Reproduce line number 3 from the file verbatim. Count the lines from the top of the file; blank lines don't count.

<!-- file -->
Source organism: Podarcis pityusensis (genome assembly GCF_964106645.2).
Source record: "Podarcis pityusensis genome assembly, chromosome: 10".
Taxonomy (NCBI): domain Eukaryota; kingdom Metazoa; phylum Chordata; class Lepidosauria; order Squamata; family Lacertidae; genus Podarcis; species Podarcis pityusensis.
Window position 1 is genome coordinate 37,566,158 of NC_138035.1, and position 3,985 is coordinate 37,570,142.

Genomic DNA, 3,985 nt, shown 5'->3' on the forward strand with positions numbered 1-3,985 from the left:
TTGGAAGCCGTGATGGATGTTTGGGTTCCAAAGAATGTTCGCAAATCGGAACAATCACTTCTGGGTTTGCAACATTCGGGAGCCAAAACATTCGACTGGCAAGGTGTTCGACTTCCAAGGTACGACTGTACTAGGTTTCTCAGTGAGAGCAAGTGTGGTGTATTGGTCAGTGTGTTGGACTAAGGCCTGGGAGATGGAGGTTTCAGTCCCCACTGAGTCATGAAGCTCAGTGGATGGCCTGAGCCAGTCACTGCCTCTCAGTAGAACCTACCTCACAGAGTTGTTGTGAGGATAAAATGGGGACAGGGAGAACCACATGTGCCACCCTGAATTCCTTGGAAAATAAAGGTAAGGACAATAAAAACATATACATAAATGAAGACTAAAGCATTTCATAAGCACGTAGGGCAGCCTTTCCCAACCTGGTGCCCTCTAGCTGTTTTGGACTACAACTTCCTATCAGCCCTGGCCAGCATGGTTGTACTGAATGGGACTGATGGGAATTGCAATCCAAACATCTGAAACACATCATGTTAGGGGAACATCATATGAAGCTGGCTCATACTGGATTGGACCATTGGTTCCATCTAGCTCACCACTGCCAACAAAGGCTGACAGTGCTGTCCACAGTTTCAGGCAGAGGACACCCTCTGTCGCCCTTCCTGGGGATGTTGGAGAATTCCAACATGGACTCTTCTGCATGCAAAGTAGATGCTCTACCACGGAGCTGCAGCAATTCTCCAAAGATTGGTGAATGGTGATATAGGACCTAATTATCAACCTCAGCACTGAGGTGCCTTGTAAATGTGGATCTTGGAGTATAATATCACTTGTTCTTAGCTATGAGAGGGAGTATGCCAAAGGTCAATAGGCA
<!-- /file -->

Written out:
Taxonomy (NCBI): domain Eukaryota; kingdom Metazoa; phylum Chordata; class Lepidosauria; order Squamata; family Lacertidae; genus Podarcis; species Podarcis pityusensis.